• Tight social media integration – Each site features prominent Facebook and Twitter links to increase audience interaction and engagement on multiple platforms.
  • Unified comment system – By creating a company-wide Disqus account, employees are able to moderate visitor comments across all four websites from one page, saving time and unifying the moderation process.

To view each of the sites, click the respective logos below.

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Facebook Content Strategist Visits the 804RVA Wolfpack

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Andrea Goulet Ford, owner of BrandVox, introduces Facebook Content Strategist Jon Colman

The 804RVA Wolfpack was treated to a special Google Hangout with Facebook Content Strategist Jon Colman last week. This special Meetup, organized by our resident content strategy guru Andrea Goulet Ford, was both informative and useful to a wide audience of communicators, from bloggers and social media strategists to email marketers and public relations professionals such as ourselves.

So just what is content strategy, you ask? Colman says the term can most clearly be defined as the planning process for the creation, publication, and governance of useful, usable content.

Colman’s presentation was fun and informative–not to mention filled with great quotes. As someone who’s worked as a journalist, social media marketer and now PR pro, I got a lot out of it. Here are some highlights:

1. Content is the whole experience

Content isn’t just the words you’re writing for your brand, it’s the entire experience–from the fonts and design to the user interface and coding that makes it all tick. Part of that experience is understanding how your end users or customers are interacting with your content.

Many content creators don’t think about how end users will connect with their content. Colman demonstrated this by showing a photo of a typical vending machine keypad and explaining that the order of the keys, with letters going down one side and numbers down the other, is laid out counter intuitively to the typical user’s eye motion.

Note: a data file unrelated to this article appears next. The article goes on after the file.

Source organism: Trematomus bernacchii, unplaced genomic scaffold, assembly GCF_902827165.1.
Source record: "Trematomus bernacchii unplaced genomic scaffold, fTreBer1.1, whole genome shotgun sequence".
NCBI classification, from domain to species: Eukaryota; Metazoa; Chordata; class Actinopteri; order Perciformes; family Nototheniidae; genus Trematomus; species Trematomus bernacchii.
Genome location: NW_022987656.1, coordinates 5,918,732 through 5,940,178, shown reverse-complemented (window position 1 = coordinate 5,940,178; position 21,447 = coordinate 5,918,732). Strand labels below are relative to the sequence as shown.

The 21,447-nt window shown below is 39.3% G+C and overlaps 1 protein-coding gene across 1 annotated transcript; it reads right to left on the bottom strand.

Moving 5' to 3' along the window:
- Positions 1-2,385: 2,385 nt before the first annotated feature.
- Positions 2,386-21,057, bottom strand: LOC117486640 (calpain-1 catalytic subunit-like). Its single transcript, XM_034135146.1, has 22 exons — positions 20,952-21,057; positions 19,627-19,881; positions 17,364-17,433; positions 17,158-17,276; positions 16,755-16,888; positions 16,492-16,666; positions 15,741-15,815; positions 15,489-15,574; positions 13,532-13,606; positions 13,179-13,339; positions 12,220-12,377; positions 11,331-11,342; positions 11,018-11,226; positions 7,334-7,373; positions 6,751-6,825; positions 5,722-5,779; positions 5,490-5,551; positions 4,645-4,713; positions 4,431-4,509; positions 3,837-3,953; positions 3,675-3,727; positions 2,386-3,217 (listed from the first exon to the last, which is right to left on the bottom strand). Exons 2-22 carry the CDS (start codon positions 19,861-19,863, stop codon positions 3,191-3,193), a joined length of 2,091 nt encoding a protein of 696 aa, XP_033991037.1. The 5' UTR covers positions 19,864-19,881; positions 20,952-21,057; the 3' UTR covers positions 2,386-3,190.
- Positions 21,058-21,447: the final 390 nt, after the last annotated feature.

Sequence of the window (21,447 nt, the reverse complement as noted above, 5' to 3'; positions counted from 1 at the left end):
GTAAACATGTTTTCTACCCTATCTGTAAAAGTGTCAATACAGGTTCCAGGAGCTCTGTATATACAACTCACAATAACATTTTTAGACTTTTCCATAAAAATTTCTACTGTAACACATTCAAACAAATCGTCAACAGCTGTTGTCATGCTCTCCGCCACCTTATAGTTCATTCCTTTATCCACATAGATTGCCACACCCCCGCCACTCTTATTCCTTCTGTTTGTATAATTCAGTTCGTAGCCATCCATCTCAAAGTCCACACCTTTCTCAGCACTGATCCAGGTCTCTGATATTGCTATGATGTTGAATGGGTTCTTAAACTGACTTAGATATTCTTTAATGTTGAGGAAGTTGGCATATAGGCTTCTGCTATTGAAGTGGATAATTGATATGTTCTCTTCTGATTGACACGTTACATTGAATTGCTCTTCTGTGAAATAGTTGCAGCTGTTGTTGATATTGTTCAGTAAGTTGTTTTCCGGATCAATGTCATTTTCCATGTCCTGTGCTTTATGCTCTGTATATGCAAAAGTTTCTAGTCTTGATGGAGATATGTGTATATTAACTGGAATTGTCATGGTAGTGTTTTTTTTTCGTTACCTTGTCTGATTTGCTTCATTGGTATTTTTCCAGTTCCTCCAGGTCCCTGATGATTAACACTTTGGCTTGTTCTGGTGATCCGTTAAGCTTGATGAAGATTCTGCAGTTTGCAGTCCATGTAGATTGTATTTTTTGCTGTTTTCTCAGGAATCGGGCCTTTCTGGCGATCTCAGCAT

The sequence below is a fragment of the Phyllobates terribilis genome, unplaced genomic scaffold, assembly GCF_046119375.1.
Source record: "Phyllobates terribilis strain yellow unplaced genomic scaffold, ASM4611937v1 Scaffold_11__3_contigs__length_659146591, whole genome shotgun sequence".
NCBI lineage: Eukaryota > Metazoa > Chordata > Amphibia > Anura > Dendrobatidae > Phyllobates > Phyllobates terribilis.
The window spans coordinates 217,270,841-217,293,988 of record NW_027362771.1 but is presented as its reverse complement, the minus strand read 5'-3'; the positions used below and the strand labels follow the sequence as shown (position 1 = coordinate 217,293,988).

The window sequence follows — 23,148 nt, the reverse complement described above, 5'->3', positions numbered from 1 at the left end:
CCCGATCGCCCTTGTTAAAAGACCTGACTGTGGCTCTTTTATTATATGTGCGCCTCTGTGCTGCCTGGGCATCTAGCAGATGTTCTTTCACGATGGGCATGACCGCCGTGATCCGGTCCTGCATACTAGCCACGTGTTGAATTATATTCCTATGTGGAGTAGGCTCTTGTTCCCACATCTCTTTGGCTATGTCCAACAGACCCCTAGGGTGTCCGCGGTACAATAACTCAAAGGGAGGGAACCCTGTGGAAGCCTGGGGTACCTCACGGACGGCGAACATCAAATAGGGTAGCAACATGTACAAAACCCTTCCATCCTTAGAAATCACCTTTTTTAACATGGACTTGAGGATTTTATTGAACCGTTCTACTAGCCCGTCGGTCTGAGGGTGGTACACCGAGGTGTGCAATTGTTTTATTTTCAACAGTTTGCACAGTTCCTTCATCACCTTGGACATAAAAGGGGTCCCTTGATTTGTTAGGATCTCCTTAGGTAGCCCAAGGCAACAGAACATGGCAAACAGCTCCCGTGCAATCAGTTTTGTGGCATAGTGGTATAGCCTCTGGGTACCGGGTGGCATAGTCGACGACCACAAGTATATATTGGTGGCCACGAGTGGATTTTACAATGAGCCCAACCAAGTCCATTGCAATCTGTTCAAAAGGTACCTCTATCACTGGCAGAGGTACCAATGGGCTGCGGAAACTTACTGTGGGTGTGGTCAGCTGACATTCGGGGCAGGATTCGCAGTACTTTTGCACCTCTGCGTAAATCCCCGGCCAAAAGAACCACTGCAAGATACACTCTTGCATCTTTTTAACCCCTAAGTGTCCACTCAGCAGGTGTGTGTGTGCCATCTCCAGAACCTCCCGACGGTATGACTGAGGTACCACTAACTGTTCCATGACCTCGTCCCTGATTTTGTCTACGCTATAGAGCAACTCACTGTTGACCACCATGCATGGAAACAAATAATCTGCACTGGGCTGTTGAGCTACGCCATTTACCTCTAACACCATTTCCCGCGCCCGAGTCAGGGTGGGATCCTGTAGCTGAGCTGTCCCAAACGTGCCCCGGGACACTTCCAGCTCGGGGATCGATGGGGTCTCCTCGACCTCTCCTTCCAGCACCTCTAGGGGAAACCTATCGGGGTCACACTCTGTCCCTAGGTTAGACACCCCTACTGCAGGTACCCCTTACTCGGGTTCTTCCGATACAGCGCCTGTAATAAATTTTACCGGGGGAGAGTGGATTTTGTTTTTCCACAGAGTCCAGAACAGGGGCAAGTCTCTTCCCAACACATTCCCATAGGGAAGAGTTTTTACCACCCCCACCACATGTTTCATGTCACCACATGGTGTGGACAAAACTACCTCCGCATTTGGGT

2. Content strategy defines how you portray your brand to the world

Your content strategy should be much more centered around your brand’s values than just ‘what Google tells you to do’ in an SEO sense. Colman showed a great example of how email marketing service Mailchimp put together a comprehensive style and tone guide that gives their support team examples of how to respond to customers using the voice of Freddie, the company’s fun and playful monkey mascot, but adapt it to any situation depending on the context and seriousness of the situation. By doing this, Mailchimp increased customer loyalty and built brand affinity, and scaled the strategy from a small startup to one of the largest and most successful email marketing companies in the world today.

3. Putting processes in place and using them consistently lessens your strategy’s technical debt

By putting systems into place that allow you do things like publish your content once and have it pushed to multiple platforms at once, plus having content you can reuse and readapt for multiple uses, you’ll lessen your technical debt (the time it takes you to post and repost content and change/adapt it).

Colman wrapped up his presentation by dispelling a common myth about content strategists. “Content strategists don’t make things like blog posts, press releases, etcetera, they make systems that drive the performance of those things and make the brand make sense,” Colman said. “We make systems that make things. Things for people.”

Ford, owner of content strategy startup BrandVox, says the main problem content producers are facing today is outdated business processes that can’t keep up with the high volume of information businesses need to publish to their social media channels these days.

“There are antiquated business processes that get in the way of good content. It’s not a talent or expertise problem. It’s a leadership and organizational one.”

Ford says by building bridges between your company’s creative and leadership teams, you can take ownership of your brand’s voice. “Sit down with someone and get their vision for the company, and make sure your content matches your values.”

Local Family Receives Priceless Holiday Gift

Baby Hears Clearly For The First Time

photo-2Back in December, Hayes and Fisk Photography launched its first-ever Instagram Challenge: #RVAHolidays. The idea was to get Richmonders to share their favorite holiday traditions on Instagram for a chance at over $500 in prizes. [Read more…]

It’s Hip To Be Richmondmom

Monica Horsley, Kate Semp, Kelly Vance, and Kate Hall in front of the Chevy Traverse they traveled in from Richmond to Austin, TX for SXSW.

When I first met Kate Hall three or four years ago, I already knew we had a lot in common. As the founders of two local publications (myself with Downtown Short Pump and Kate with RichmondMom.com), we clicked and became friends almost instantly. [Read more…]